A Social Worker's Guide to Evaluating Practice Outcomes
Unlike other books dealing with the topic of evaluating practice which use theoretical cases, Thyer and Myers use real-life examples of evaluating social work practice, ranging from those fairly low on the scale of internal validity to those that are pretty rigorous. The book begins with a refresher on evaluation research, provides a balanced approach to both single-system and group-evaluation designs, and closes with a discussion of ethical issues, myths, misconceptions, and practical considerations in evaluation.
About the Authors
Bruce A. Thyer received his MSW from the University of Georgia and his PhD in social work and psychology from the University of Michigan. He is currently a professor of social work at Florida State University in Tallahassee. Laura L. Myers received her MSW and PhD in social work from the University of Georgia. She is an assistant professor of social work at Thomas University in Thomasville, Georgia. Thyer is editor and Myers is managing editor of the bimonthly journal Research on Social Work Practice.
"This book delivers exactly what it promises and so much more. For many of us who ‘walk the line’ between research and practice, and formulate our helping efforts under the umbrella of evidence-based strategy, this book is invaluable. From the first chapter to the last, the authors provide insightful commentary, practical explanations, clear and thorough definitions of major research relevant terms, and share their strategy for what design might work best in what situation. With each design, the authors always stress the importance of incorporating ethical boundaries and protecting the rights of human subjects. A must read for all as this book provides and clearly highlights the critical link between ethical practice and the scientific method providing a ‘one-stop’ reference for all that we do.” —Sophia F. Dziegielewski, dean and professor, School of Social Work, University of Cincinnati; editor, Journal of Social Service Research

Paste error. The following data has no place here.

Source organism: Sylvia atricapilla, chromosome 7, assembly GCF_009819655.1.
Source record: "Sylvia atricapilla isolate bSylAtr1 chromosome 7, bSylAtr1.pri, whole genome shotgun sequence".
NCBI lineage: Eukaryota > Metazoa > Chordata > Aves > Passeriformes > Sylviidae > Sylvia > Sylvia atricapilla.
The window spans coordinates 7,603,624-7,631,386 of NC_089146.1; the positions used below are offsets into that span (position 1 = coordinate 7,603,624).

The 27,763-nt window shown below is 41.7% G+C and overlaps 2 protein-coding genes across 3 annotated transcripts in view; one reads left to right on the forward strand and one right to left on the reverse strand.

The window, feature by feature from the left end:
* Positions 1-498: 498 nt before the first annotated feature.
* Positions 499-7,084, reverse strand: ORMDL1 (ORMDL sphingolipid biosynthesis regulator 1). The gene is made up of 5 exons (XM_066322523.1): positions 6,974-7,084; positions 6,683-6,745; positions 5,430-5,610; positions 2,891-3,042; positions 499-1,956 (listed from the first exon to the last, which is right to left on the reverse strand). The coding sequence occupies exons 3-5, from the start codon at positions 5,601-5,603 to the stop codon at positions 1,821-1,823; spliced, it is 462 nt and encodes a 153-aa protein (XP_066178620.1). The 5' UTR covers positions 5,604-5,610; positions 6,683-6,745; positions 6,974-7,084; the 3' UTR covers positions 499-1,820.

"This book provides a systematic exposition of single subject and group designs for social work research embedded in a grounded examination of the necessity for and benefits of research in social work practice and of the services of social welfare organizations. Thyer and Myers provide a persuasive, highly readable, and entertaining motivator to student learning and practitioner use of research evaluations in their practice. This book demystifies and strips away the complexity of social work research, showing that it is intelligible and simple to learn—a wonderful bridge between the advocacy for social workers to evaluate their practice and the seemingly elusive reality of attaining that goal through the learning of students and practitioners.” —Thomas A. Regulus, professor of social work, Southern Illinois University, Edwardsville
“This engaging primer on research basics for social work settings is easy to read and uses practical examples that any social worker can recognize. It makes the steps of research with individual cases or groups of clients seem so doable, perhaps even fun.” —Gail Steketee, dean ad interim and professor, Boston University School of Social Work